“Don’t forget what happened to the man who suddenly got everything he wanted. . .
He lived happily ever after.”
I M A G I N E
t h a t
Who Cares - What Matters
He lived happily ever after.”
I M A G I N E
t h a t
It’s kind of amazing isn’t it. . .
It’s Valentine’s Day week,
Which means it’s a great day for people who really love each other
but not so great day for people that are grieving
or folks who have lost
or others who are alone. . .
Wonder if it
about that kind of love
Wonder if Valentine’s Day
was actually a gift that you give to somebody,
that includes Everybody
no matter alone
no matter grieving
no matter sad or happy
What if it was a day that you
just to love
and maybe even better
Wonder if it was just a day to love
the way a person deserves to be loved
now that would be quite a day
we’re celebrating, right
and guess what
. . .not just on February 14
How about let’s make it that kind of a day
not only on Wednesday
but each day
T O D A Y
before the 14th of February
(or the 14th of any other month)
S E E. . .
When Valentine’s Day is more than just a day
it has the greatest opportunity to become a
l i f e s t y l e
Now, a new study suggests another potential gain from forgiving others: It may decrease our paranoia—something that could otherwise keep us locked into patterns of distrust and isolation.
In a series of experiments, researchers measured forgiveness and paranoia. In one, for example, participants completed a questionnaire measuring their tendency toward forgiving others that asked how much they agree with statements like, “I continue to punish a person who has done something I think is wrong” or “Although others have hurt me in the past, I have eventually been able to see them as good people.”
Three days later and ten days later, researchers asked participants to recall a pleasant and difficult social experience they’d had recently, and to rate how stressed and paranoid they felt after each experience. Difficult social experiences included things like not being invited to a friend’s party, being treated rudely by a store clerk, or fighting with a colleague about work issues. Ratings of paranoia came from asking people how much they agreed with statements like “Someone has it in for me” or “Someone would have harmed me if they could.”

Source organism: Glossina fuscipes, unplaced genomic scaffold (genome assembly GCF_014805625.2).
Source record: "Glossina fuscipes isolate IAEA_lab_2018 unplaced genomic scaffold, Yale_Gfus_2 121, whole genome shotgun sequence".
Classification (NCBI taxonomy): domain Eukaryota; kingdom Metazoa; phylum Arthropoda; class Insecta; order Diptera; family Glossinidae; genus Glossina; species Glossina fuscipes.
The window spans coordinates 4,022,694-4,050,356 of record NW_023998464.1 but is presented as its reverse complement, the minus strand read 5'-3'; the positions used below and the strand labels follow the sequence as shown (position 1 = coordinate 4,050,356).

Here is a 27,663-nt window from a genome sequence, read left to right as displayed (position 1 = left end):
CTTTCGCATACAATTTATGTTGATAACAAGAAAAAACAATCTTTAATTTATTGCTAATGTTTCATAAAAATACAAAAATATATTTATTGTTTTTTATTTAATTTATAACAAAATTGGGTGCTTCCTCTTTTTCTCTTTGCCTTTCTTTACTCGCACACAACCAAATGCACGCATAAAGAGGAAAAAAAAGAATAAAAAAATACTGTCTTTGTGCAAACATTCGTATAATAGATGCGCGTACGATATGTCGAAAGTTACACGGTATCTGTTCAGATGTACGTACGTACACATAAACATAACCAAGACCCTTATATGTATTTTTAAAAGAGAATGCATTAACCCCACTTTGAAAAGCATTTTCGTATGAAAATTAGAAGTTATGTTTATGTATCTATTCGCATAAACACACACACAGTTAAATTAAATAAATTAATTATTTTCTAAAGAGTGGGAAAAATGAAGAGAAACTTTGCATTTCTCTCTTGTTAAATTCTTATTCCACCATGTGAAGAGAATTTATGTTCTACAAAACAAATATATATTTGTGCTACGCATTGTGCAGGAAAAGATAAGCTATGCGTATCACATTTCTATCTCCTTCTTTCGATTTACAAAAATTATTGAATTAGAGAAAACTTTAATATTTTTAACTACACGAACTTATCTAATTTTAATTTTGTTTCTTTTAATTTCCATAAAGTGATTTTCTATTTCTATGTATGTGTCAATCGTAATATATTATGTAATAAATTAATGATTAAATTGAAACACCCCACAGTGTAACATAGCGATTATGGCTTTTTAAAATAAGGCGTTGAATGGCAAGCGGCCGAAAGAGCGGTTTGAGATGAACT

After analyzing the results, the researchers found that all participants had higher levels of paranoia and stress for unpleasant events than for pleasant events—no surprise there. However, those who were more forgiving types experienced lower stress and paranoia in those difficult situations than people who were less forgiving.
“These findings add dispositional forgiveness to the range of psychological resources that buffer or attenuate paranoia,” write the authors.
Though the results imply a positive role for forgiveness, it’s hard to know whether more paranoid people are less forgiving or people reluctant to forgive become more paranoid. To get at this, the researchers performed another experiment in which they tried to encourage people to take on a more forgiving mindset.
Since there is no quick, easy way to do this—forgiving others can actually take a lot of effort and time—they used a proxy activity. Participants filled out a questionnaire created by the authors that supposedly measured their forgiveness tendencies, then were randomly told that they’d scored either above or below average on their willingness to forgive others who’d harmed them. After being asked to write an essay explaining why they scored the way they did, they filled out actual, scientifically validated forgiveness surveys, which indicated if they’d absorbed this view of themselves as more or less forgiving people.
Next, they were given the paranoia survey to see if being forgiving affected their scores. Those prompted to feel more forgiving scored lower on the paranoia survey than their less forgiving counterparts. This suggests that encouraging a forgiving mindset may help us avoid overreacting to harm from others.
“We conceptually replicated and extended [our] findings by demonstrating, for the first time, that forgiveness exerts a causal effect on (reduced) paranoia,” the researchers write.
Of course, it’s important that forgiveness not be coerced and that people who have harmed you aren’t simply “let off the hook.” Researchers often emphasize that forgiveness is more about personal well-being for the person who was harmed—and that doesn’t necessarily mean you need to reconcile with someone or preclude you from seeking justice.